Cello Handbook/Holding the Cello

From Wikibooks, open books for an open world
Jump to navigation Jump to search

The most fundamental thing about playing the cello, of course, is how to hold it while playing. The cello is held with the sides of the kneecaps resting on the bottom points of each c-bout, with the C-peg resting just behind the left ear.

The left hand is used to press the strings, and should be angled so that the thumb is roughly in the middle of the neck and directly behind the middle finger, and the wrist is roughly straight.

The feet are not a critical part of playing technique, and while many recommend placing the feet flat on the floor to fascilitate good posture, or simply out of etiquette, many players are known to use their foot as a makeshift metronome to tap out a time.

Proper technique will develop in the individual based on personal preference and style, so although there is a correct posture for the cello, don't let that stop you from developing your own style. With certain parts of posture, like foot positioning, if there is no widely accepted "way" to position yourself in that aspect, roll with what works best for you.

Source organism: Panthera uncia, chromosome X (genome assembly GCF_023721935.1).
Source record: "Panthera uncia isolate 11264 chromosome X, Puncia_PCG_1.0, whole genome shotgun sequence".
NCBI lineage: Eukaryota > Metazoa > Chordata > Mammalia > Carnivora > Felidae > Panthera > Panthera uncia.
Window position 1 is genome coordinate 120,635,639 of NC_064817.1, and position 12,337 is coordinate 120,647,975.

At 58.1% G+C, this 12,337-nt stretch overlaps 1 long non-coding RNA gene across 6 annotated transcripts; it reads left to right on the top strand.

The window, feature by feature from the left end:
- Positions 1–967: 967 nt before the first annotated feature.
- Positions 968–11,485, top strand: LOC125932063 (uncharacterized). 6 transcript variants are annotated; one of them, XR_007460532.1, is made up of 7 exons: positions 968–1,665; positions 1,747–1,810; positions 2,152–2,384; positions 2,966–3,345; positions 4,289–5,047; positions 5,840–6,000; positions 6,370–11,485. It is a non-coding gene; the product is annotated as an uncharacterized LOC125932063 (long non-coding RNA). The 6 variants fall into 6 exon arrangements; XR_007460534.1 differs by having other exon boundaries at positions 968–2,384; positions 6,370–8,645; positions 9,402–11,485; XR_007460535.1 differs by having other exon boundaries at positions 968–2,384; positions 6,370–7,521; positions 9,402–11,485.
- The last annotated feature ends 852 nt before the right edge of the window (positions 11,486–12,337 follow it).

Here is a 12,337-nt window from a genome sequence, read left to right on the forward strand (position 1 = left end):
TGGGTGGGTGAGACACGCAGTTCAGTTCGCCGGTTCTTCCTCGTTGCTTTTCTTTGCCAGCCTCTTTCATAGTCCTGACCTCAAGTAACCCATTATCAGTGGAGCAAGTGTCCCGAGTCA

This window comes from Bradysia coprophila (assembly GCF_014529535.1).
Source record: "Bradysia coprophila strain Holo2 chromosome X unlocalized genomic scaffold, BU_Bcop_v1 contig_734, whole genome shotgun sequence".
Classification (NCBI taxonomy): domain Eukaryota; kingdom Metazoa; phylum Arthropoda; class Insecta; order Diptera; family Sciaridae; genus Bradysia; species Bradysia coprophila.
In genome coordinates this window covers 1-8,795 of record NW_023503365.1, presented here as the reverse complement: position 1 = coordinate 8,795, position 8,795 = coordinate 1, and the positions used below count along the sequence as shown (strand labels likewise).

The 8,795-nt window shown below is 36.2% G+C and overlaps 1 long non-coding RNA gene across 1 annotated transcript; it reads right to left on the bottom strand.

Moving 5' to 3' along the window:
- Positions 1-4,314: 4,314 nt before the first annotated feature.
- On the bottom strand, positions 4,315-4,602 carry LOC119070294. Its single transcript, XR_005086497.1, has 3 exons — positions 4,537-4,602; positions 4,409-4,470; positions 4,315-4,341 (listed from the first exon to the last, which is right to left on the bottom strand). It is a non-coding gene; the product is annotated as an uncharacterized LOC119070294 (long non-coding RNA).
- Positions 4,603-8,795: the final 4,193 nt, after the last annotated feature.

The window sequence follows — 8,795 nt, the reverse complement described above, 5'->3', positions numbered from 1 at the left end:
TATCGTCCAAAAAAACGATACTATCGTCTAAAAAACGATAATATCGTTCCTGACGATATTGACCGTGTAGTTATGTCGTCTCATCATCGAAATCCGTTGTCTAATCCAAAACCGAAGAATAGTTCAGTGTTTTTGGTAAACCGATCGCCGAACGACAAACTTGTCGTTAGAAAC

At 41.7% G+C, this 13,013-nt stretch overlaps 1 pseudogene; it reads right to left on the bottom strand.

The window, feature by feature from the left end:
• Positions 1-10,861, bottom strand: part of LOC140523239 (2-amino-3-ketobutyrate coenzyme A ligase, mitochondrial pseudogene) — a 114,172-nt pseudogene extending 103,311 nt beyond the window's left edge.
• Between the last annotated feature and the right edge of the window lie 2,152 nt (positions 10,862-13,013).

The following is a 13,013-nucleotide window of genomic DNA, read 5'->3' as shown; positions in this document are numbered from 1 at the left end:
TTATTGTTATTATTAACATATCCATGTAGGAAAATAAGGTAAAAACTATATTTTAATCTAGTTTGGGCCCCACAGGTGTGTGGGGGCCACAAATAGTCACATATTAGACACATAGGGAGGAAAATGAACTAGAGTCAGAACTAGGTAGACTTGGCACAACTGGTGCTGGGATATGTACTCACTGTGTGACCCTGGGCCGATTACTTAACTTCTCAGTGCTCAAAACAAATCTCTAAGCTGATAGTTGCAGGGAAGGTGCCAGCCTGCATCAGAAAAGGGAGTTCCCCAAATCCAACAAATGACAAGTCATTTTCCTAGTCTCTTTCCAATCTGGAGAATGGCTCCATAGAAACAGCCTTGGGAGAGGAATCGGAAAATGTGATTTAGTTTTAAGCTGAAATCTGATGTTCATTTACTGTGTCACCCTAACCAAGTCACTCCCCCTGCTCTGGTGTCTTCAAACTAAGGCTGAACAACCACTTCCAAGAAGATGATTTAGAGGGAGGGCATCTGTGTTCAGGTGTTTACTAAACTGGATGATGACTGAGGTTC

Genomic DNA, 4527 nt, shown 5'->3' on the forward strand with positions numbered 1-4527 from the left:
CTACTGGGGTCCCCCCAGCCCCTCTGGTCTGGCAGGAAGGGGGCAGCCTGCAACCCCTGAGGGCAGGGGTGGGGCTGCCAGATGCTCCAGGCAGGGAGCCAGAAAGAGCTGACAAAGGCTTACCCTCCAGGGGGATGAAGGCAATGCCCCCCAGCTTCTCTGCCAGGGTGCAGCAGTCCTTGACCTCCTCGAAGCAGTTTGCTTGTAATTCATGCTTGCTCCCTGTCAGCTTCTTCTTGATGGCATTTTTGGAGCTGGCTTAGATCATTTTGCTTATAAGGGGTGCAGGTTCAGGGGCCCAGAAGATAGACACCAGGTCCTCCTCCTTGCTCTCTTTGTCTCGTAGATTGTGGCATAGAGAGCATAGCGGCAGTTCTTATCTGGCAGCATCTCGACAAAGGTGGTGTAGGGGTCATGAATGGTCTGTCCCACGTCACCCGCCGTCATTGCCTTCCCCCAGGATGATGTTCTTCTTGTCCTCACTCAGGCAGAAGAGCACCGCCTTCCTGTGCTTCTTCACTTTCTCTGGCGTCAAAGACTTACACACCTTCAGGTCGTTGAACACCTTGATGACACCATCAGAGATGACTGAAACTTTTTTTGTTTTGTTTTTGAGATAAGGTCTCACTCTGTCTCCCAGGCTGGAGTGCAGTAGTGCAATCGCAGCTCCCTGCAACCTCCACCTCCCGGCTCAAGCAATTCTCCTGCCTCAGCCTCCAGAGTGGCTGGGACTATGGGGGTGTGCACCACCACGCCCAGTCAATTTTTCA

The back should be kept straight while playing. Slumping or slouching while playing will not only decrease your ability to manoeuver the bow arm and left hand, but will cause lower back pain if continued for long periods of time.

It is recommended that the player sit near the edge of his/her chair while playing. It can help make playing more comfortable and the arms easier to manoeuver about the instrument, as well as prevent the back of the cello from hitting the chair, which can make playing uncomfortable, and can damage the instrument.